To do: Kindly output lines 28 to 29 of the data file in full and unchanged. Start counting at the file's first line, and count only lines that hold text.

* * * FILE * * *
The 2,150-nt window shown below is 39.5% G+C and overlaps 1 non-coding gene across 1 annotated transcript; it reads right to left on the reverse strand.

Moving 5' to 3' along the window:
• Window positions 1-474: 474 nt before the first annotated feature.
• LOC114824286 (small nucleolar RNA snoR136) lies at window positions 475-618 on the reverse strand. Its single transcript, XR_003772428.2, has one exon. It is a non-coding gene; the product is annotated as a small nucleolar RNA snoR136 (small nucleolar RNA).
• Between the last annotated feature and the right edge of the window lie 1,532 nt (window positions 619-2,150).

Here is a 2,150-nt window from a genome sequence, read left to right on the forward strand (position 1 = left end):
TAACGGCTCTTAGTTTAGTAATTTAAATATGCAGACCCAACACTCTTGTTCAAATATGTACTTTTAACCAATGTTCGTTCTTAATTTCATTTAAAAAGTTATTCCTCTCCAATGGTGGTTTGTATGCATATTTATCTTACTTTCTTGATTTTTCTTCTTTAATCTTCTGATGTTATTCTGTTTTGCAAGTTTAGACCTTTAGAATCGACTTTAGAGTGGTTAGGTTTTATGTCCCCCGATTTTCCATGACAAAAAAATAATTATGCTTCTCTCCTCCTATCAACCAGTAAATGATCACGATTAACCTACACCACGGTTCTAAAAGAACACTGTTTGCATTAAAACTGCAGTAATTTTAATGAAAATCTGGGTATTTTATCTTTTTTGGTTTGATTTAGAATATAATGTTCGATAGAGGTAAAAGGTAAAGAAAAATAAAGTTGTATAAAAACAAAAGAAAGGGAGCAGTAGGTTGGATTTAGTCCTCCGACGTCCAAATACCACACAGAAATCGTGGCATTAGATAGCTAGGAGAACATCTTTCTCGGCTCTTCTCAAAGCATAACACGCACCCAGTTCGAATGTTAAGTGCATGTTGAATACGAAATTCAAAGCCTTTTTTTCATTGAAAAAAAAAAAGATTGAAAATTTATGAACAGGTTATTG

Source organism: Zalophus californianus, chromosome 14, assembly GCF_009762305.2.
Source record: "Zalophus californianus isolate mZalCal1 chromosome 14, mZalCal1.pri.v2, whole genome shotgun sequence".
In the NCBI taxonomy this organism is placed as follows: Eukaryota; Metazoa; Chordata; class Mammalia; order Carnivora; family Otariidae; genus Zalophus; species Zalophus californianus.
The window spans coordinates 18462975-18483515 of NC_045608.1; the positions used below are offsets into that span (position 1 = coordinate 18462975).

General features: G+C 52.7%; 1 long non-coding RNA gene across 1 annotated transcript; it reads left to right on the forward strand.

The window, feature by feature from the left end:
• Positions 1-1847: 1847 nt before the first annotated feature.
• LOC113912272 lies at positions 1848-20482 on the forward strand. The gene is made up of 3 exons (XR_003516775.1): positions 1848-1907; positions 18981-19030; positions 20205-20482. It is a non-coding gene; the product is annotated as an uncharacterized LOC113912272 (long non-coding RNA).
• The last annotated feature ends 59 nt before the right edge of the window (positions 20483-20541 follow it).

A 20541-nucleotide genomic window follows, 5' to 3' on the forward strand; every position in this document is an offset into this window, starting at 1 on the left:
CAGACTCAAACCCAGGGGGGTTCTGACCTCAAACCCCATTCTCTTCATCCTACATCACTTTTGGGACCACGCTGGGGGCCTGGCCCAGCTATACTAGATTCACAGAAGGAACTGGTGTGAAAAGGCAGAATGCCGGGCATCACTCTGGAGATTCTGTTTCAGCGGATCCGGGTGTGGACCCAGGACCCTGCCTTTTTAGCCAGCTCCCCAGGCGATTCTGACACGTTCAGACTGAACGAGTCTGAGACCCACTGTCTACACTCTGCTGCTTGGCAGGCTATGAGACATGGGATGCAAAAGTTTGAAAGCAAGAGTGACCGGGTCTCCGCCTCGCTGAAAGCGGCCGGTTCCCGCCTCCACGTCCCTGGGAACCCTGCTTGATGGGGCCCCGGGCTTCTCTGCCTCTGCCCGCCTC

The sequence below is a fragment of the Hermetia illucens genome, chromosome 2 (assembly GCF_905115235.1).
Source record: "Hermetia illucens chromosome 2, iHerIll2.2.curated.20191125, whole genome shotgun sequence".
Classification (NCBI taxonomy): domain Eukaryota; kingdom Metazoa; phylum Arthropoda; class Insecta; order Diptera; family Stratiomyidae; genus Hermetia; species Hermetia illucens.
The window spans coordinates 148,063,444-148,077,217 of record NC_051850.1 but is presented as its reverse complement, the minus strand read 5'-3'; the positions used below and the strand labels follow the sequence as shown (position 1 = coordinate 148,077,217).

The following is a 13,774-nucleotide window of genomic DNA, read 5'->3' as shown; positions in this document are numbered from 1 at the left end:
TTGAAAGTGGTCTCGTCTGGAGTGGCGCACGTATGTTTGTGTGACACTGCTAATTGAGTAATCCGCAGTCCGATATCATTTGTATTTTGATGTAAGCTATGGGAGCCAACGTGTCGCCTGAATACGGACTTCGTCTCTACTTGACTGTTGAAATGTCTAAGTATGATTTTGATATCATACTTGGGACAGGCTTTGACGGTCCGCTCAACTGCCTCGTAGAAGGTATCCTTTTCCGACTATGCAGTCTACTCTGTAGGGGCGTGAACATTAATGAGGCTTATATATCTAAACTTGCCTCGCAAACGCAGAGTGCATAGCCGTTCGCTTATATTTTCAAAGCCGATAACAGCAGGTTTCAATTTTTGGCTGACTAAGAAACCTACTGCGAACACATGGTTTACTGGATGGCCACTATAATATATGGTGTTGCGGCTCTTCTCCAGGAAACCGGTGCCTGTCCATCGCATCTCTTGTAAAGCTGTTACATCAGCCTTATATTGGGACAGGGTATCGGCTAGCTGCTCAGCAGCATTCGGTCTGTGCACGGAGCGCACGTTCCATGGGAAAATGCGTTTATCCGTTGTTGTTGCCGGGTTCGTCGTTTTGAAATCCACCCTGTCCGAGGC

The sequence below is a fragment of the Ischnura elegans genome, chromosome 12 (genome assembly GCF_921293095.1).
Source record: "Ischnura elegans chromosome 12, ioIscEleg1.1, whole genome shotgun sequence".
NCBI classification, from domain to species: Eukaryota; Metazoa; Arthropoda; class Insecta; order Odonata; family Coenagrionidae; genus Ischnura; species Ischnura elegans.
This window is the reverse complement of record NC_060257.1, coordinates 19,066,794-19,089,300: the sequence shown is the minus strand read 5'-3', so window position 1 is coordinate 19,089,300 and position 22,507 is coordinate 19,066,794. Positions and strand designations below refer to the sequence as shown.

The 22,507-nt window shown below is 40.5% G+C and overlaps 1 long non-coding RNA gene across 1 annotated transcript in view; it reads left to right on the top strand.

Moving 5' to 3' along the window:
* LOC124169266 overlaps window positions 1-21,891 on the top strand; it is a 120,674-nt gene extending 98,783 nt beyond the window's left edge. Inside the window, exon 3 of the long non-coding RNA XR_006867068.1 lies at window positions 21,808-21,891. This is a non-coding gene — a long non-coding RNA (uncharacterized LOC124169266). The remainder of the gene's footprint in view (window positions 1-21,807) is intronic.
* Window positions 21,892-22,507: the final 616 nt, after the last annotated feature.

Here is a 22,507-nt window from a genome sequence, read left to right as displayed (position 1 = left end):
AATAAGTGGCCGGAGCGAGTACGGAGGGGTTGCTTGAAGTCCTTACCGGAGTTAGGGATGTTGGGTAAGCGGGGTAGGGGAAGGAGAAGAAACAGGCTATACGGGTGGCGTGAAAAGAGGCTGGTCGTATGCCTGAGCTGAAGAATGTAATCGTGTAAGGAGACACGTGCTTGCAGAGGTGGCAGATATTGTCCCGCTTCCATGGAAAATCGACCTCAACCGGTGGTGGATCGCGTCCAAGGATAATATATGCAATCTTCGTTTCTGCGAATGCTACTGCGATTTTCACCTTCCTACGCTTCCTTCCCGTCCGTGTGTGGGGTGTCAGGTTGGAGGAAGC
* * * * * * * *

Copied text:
This window is the reverse complement of record NC_060257.1, coordinates 19,066,794-19,089,300: the sequence shown is the minus strand read 5'-3', so window position 1 is coordinate 19,089,300 and position 22,507 is coordinate 19,066,794. Positions and strand designations below refer to the sequence as shown.

The 22,507-nt window shown below is 40.5% G+C and overlaps 1 long non-coding RNA gene across 1 annotated transcript in view; it reads left to right on the top strand.